Prior art emulsified or water reducible aerosol coatings have also exhibited a marked tendency to produce surface foam in the applied film. This problem is characteristic of all oil-in-water aerosol formulations, and results from entrapped volatile hydrophobic propellant escaping from the continuous high surface tension water film. Brouillette et al. claim to have solved this problem by using dimethyl ether as a propellant. However, in practice the foaming problem has continued. The prior art teaches various methods to deal with this foaming problem using different defoamer compounds, which are generally based on silicone derivatives. These compounds are relatively expensive and only partially remedy the foaming problem.

SUMMARY OF THE INVENTION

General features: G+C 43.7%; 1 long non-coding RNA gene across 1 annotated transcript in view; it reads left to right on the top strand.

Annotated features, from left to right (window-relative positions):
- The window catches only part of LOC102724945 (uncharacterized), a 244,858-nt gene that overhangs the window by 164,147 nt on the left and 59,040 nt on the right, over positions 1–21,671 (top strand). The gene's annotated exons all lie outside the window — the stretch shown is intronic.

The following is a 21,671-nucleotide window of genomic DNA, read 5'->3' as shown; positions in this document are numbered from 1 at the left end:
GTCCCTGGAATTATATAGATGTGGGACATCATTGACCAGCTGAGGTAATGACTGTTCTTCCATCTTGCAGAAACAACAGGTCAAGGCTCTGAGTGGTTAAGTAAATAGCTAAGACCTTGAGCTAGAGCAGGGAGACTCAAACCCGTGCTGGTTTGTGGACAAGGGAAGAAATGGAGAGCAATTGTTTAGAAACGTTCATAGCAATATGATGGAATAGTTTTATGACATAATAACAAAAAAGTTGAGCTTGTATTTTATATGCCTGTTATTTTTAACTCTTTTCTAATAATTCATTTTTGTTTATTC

It is an object of this invention to provide an improved water based aerosol paint suitable for use in site marking applications. The paint must form an opaque, high visibility, long-lasting mark on porous and uneven surfaces.

It is another object of this invention to provide a water based aerosol paint having the high non-volatile content necessary for marking on asphalt or dirt.

It is still another object of the invention to provide a water based aerosol paint with a reduced tendency to produce surface foam in the applied film. A further object of this invention is to control surface foaming at a moderate cost.

These and related objects may be achieved through the use of high levels of calcium carbonate to provide a support for the paint pigment and resin film. The paint formulation is delivered with a novel inverted form of application, which is particularly suited to marking horizontal construction site surfaces in the survey and construction fields. This invention utilizes a straight chain, low molecular weight hydrocarbon, such as n-hexane, to control the surface foaming problem.